Books: The apocalypse, now and then

Peter Jukes wonders if the time has come to curb our taste for millennial fantasy; Living at the End of the World by Marina Benjamin Picador, pounds 12.99
Omen Formation is a rare but documented symptom of that popular disorder, post-traumatic stress. Sufferers see writings on every wall, interpret every sign as a portent. Taken to an extreme, it can lead to paranoid psychosis - or, perhaps even worse, into cultural theory.

Marina Benjamin's study covers a larger canvas - over two millennia of apocalyptic projections - but her findings are not dissimilar. Our fantasies of the end tell us more about the traumas of this world than the possibilities of the next. She makes imaginative and enlivening links between myth, fiction and political psychology. Her study is a timely look at our craving for divine violence, from the fire next time of biblical prophecy to Travis Bickle's vision in Taxi Driver: "One day a rain will come and wash all this shit away."

The most focused parts are, perhaps inevitably, seen through the longest lens. Benjamin explores the Judaeo-Christian origins of Apocalypse: a myth born of exodus, exile and enslavement. It mutates through medieval millennialists and Protestant sects to the Levellers and Fifth Monarchists of the English civil war. Benjamin has a sharp but sympathetic eye for bizarre religious sensibilities, and vividly conjures the tragi-comic ghosts of Joanna Southcott and the founder of the Mormons, Joseph Smith.

One might have thought that she would connect revelation and revolution in modern fundamentalism. After all, religious terror is not confined to Islamic jihad. Christian crusades and Jewish holy wars still shape events from Hebron to Oklahoma. But the present is too confusing. Instead, after a demolition job on Jehovah's Witnesses, she takes a strange deviation to the West Coast, and compares chiliastic prophecy with a few cranky attempts at immortality represented by the Biosphere in Arizona and a Cryonics expert in California. But dreams of fleshly resurrection are hardly new - nor even particularly apocalyptic. On this basis, chiropody could count as a millennial sect.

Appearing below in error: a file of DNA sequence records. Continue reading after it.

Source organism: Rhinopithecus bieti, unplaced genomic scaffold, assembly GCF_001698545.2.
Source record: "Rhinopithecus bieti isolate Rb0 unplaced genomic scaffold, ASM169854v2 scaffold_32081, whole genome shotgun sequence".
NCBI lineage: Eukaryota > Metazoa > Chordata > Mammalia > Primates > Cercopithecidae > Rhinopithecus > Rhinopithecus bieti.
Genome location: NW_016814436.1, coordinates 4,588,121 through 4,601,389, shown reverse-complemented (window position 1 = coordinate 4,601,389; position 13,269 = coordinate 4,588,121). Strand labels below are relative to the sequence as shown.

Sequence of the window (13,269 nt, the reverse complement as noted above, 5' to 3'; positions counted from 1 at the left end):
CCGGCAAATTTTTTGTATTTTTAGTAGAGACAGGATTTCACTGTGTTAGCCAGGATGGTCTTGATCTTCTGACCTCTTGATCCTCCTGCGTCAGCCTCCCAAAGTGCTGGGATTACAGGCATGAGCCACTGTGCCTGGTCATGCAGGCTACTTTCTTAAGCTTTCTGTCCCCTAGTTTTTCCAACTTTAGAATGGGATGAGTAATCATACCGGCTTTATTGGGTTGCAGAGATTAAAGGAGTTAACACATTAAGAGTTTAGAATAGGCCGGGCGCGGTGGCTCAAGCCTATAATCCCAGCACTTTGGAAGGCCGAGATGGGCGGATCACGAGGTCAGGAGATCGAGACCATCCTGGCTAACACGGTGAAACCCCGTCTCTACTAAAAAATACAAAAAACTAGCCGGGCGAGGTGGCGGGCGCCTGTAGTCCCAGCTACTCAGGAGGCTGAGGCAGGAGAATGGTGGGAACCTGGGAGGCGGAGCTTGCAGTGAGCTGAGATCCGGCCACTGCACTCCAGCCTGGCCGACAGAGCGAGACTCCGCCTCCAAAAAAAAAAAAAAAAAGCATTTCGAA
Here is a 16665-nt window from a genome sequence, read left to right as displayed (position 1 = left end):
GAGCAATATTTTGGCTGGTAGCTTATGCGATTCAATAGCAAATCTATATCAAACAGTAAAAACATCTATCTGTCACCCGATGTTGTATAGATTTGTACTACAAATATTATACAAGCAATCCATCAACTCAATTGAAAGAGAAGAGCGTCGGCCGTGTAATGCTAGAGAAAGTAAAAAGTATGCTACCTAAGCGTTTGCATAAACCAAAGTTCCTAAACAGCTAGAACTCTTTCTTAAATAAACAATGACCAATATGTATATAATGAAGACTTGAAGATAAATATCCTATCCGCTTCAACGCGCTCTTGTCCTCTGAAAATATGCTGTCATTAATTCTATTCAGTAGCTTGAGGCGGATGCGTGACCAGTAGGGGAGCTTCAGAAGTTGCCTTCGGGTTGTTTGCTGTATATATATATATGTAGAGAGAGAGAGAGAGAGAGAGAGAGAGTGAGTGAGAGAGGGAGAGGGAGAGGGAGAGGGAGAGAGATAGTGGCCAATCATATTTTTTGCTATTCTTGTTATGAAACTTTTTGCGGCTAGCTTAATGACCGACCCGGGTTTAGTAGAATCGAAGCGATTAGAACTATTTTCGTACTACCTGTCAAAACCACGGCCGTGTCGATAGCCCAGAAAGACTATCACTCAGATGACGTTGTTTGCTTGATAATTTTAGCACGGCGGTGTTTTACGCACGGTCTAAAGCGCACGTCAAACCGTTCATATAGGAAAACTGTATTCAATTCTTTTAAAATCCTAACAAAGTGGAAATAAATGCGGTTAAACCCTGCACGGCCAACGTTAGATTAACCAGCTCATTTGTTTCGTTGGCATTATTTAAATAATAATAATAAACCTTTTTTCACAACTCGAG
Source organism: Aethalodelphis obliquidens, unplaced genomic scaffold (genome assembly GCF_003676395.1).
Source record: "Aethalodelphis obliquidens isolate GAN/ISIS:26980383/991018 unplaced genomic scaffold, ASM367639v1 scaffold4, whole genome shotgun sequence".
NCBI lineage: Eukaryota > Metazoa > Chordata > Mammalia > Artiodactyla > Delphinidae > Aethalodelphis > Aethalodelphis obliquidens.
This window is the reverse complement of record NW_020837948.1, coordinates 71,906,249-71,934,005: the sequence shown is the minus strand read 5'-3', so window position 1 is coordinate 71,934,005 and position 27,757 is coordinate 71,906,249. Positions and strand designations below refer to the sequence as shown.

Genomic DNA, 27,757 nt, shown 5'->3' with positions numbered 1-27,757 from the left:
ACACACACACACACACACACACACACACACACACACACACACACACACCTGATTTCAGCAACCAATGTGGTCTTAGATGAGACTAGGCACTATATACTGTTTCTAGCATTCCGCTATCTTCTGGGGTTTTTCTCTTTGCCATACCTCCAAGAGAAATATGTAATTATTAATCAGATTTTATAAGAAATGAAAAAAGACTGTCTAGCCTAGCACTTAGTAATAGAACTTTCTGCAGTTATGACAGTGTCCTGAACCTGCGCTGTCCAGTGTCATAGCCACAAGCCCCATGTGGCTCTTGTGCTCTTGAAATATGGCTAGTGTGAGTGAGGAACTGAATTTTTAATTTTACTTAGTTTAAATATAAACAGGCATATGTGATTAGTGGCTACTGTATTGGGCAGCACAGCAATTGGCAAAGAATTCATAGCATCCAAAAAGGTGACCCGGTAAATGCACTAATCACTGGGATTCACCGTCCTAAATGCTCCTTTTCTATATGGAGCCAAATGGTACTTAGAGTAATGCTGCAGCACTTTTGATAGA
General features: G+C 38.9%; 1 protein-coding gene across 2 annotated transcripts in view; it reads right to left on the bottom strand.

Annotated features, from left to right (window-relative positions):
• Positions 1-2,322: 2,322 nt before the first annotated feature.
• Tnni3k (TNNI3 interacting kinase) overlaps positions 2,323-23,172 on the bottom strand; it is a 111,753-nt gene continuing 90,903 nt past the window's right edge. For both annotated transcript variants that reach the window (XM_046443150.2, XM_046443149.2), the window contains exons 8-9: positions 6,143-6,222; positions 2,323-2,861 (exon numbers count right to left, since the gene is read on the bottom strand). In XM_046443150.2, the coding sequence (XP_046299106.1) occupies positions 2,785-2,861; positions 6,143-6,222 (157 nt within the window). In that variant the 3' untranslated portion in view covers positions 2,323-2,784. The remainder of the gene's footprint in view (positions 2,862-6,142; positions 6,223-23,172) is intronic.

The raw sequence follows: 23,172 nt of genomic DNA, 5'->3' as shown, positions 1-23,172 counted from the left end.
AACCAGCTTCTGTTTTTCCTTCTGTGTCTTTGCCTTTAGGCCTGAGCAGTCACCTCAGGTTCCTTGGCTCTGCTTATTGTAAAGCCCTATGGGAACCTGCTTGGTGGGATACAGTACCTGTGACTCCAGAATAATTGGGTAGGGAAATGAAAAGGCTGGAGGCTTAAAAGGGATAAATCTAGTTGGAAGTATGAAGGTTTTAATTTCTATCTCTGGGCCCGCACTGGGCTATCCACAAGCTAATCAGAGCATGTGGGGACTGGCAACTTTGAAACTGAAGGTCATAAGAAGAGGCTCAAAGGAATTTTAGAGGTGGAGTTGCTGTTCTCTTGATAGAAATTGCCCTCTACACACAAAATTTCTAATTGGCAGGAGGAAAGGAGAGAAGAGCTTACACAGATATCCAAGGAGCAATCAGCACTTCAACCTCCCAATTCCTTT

With the odds so stacked against it, modernity has little chance. It's no surprise to find Benjamin affecting disenchantment in disparaging asides about "our contorted world". This disillusion makes her vulnerable to apocalyptic thinking. The only antidote is to appreciate how the myth persists, its deep undercurrents clouding our secular culture.

Bearded dreamers of the absolute have dominated vanguard politics for the past 200 years - with obvious results. Most icons of the avant-garde have been iconoclasts, celebrating what Bakunin called "creative destruction". Benjamin's error is to mourn a myth that is by no means buried.

By the time she nears her own denouement, she ends up coming down on the side of the angels, and devils, rather than the mixed-up people in between. She claims we need the awe and trepidation of "living at the end" to stimulate our hope. This is a bit like saying that Tina Turner needs Ike, or that the state should sponsor artists by ensuring they have unhappy childhoods.

During the domino collapse of European communism, Fay Weldon remarked, "The fin has come early this siecle." Maybe it came too early. The perverse effect of this pre-millennial build-up is that it seems to have emptied 2000 of any real portent or threat - except for computer programmers. But is this really a source of regret? Faced with a choice between champagne celebrations and psychotic final solutions, I know which I would choose. Show me the way to the Millennium Dome. Arm-a-geddon out.